Danny Trejo loves being actor, but really wants to help his fellow man

Danny Trejo was honored Wednesday night for his memoir, "Trejo: My Life of Crime, Redemption and Hollywood." File Photo by Jim Ruymen/UPI
1 of 5 | Danny Trejo was honored Wednesday night for his memoir, "Trejo: My Life of Crime, Redemption and Hollywood." File Photo by Jim Ruymen/UPI | License Photo

NEW YORK, Dec. 8 (UPI) -- Danny Trejo's path to becoming one of Hollywood's busiest and most beloved actors wasn't a straight or easy one.

Before he starred in hundreds of screen roles in films like Renegades, Machete, Machete Kills, Desperado, Heat, From Dusk Till Dawn, Spy Kids, Con Air, Anaconda, Grindhouse, Runaway Train and Muppets Most Wanted, and TV shows such as Sons of Anarchy, American Gods and The Book of Boba Fett, Trejo was a drug addict who served time in prison for various crimes, including assault.


But he earned his high school diploma and found faith in God while incarcerated. And, for more than five decades, he said he has been clean and sober, and determined to help everyone he meets. In addition to working as a substance abuse counselor, he also assists countless charities.

"I've been overwhelmed since 1969 when I got out of prison. I turned my life over to the care of God as I understand Him. I promised God that if he let me die with dignity, I will say His name every day and I will do what I can for my fellow man," the 78-year-old actor told UPI in a recent phone interview.


"I talked to Him a couple of weeks ago and I said, 'How am I doing, Lord?" And He said, 'Danny, you're almost out of hell.'"

Trejo was honored for his best-selling memoir, Trejo: My Life of Crime, Redemption and Hollywood, at the Writers in Treatment and the Guest House's 12th annual Experience, Strength and Hope Awards in Los Angeles on Wednesday night.

The actor-author was humbled by the recognition for his New York Times best-seller, but what really makes Trejo happy is when readers come up to him and say the book resonated with them or made them feel seen.

"I was really glad I wrote it. I was really proud that [co-writer] Donal [Logue] and I put it together," Trejo said.

"People were telling me to write a book for years and I would have people help me write it, but I don't use words like 'prolific.' It's 'a bunch,' so I could never get it."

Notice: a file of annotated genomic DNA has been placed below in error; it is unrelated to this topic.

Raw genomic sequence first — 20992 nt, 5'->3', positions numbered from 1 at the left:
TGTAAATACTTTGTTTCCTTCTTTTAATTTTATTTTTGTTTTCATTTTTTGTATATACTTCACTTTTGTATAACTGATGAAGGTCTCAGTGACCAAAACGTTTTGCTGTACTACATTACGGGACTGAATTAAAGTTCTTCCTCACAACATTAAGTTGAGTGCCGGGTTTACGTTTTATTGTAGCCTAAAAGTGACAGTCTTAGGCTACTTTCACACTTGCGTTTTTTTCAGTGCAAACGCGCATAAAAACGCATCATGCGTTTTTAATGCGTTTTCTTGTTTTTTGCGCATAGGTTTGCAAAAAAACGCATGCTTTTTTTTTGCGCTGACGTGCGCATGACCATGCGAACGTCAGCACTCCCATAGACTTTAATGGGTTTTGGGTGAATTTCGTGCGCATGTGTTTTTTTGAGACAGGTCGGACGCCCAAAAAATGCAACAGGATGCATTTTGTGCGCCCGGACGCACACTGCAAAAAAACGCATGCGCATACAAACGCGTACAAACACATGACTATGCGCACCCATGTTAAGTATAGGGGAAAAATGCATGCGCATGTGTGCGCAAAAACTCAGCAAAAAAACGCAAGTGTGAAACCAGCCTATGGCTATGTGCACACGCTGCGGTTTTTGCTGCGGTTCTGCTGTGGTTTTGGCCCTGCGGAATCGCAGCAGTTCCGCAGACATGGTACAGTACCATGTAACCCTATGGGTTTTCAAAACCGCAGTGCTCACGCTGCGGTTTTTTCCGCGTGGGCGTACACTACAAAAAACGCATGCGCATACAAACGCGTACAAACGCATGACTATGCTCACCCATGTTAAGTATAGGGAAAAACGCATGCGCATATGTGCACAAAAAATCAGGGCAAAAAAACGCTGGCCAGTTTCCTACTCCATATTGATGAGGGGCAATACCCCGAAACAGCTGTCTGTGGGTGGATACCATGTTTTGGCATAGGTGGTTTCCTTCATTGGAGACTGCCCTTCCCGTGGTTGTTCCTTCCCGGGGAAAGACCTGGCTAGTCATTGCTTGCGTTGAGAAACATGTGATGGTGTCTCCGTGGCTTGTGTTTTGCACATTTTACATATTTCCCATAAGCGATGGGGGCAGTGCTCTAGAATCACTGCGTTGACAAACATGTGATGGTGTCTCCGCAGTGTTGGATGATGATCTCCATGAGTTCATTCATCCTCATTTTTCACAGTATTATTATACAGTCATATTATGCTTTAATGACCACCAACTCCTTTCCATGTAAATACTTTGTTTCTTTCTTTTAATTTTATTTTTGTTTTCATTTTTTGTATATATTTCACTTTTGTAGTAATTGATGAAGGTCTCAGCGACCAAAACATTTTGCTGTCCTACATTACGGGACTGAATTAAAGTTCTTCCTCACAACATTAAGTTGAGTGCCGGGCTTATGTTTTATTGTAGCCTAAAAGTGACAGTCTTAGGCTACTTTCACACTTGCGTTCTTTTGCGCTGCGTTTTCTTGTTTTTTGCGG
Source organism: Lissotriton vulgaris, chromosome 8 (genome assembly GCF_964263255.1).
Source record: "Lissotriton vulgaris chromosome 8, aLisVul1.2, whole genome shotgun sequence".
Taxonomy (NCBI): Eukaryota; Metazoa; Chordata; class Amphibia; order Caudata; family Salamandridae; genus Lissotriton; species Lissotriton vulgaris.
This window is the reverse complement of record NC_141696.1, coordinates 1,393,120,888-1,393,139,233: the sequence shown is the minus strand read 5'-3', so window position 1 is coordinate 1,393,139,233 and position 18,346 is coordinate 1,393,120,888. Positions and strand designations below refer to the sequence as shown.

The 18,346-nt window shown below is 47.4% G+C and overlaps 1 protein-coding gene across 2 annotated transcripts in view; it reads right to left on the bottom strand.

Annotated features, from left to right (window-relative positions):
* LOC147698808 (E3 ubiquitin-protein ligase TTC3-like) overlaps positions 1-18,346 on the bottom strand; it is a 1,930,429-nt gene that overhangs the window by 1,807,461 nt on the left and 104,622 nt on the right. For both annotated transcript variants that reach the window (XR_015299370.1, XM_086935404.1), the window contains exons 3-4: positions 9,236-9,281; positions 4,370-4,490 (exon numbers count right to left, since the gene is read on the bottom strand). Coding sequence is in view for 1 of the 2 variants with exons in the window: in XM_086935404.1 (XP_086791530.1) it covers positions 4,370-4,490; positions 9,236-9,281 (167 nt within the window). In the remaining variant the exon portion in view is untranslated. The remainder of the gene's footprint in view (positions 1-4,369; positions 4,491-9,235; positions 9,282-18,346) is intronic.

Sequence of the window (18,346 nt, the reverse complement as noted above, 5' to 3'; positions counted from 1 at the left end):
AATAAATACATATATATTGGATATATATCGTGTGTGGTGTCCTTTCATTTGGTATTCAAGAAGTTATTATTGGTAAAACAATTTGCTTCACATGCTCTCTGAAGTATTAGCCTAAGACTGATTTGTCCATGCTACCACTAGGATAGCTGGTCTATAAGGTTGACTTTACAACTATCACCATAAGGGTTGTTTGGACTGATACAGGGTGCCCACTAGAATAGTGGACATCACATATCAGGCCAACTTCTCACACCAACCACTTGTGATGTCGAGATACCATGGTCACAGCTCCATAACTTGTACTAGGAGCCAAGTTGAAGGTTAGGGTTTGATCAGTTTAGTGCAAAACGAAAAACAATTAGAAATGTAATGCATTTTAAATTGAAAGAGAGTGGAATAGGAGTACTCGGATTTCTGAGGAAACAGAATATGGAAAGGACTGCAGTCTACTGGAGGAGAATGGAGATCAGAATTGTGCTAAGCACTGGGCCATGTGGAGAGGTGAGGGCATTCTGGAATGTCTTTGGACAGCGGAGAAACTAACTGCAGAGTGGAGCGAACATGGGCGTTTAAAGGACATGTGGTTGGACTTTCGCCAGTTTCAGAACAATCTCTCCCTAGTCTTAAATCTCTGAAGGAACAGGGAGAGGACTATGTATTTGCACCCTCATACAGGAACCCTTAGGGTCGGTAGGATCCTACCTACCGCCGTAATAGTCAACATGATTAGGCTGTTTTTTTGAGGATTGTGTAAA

Trejo and Gotham actor Logue have known each other since 1991, and a few years ago, Logue started to write down some of their conversations. When Trejo read them, he recalled telling the other actor, "Wow! That sounds exactly like me," and Logue replied, "Danny, let's write a book."


Once they decided to do it, Logue followed Trejo around with a tape recorder, sometimes arousing suspicion from the addicts and ex-cons with whom Trejo was working.

"Sometimes the guys would be like: 'What's he going to do with the tape recorder, Homes? Is he DEA?'" Trejo laughed. "I owe that book to him, Donal Logue, an amazing man and an amazing writer."

Trejo and Logue met when Logue was working as a janitor at the Hollywood Drug and Alcohol Center and Trejo was there for a meeting. But they didn't really bond until eight years later on the set of Reindeer Games, when Logue was a new father going through a tough time away from his young family.

"We started talking and I said: 'Look, your baby's gotta eat and the mama's got eat and you gotta pay the rent. She can't work, so you have do this unless you want to go be a carpenter or a plumber because this is your job.' So, we became unbelievable friends throughout the years," Trejo said.

The actor has made a lot of friends over the years and has a generous open door policy.

"Everybody's got a key but me," he joked. "Someone is always at my house, and it's always a good feeling coming home."


While some people try to distance themselves from their trouble pasts, Trejo has never forgotten who he is or where he came from. His personal trials and tribulations have taught him a valuable lesson -- never give up on someone.

Trejo said that when he was a child he was put in a special class.

"They were all the bad kids in school. The kids who couldn't behave. When I started working with autistic kids, I realized everybody in that class was on the spectrum somewhere, but, in the 1950s, nobody knew. We were just bad kids. Uncontrollable," he said.

Noting he probably would be diagnosed with attention deficit disorder if he was a kid today, Trejo said he loves going to schools to encourage youths to stay out of trouble and make something of their lives.

"I love the fact that I am an actor and I work, but the Good Lord has given me this platform that I can go into an auditorium of screaming kids that teachers cannot control and I can walk on the stage and it's quiet -- not because of Danny Trejo, but the guy from Spy Kids, the guy from Heat, the guy from Desperado, the guy from Con Air. They want to see what those guys have to say," he said.


"I've had teachers come to me with tears in their eyes and tell me, 'You got to them!'" Asked what he considers the biggest achievement of his acting career, he didn't name a movie that made a lot of money or brought him his best critical reviews.

It was From a Son, in which his own real-life child Gilbert co-starred, as well as directed. Making the movie was a bittersweet experience because it was about a father searching for his drug addicted child, who eventually turns up dead.

"When it came time for the scene, I was going to do it like John Wayne," Trejo said, audibly choking up as he explained that he, like Wayne, was not a man who cried easily.

"I completely lost it. I never remember crying like that. This was a booger cry! What's worse is I'm trying to stop it," he chuckled.

"When [Gilbert] said, 'Cut!' The whole crew was crying. What a scene! I looked at him and I said, 'You did this!' And he said, 'I'm the director!'"

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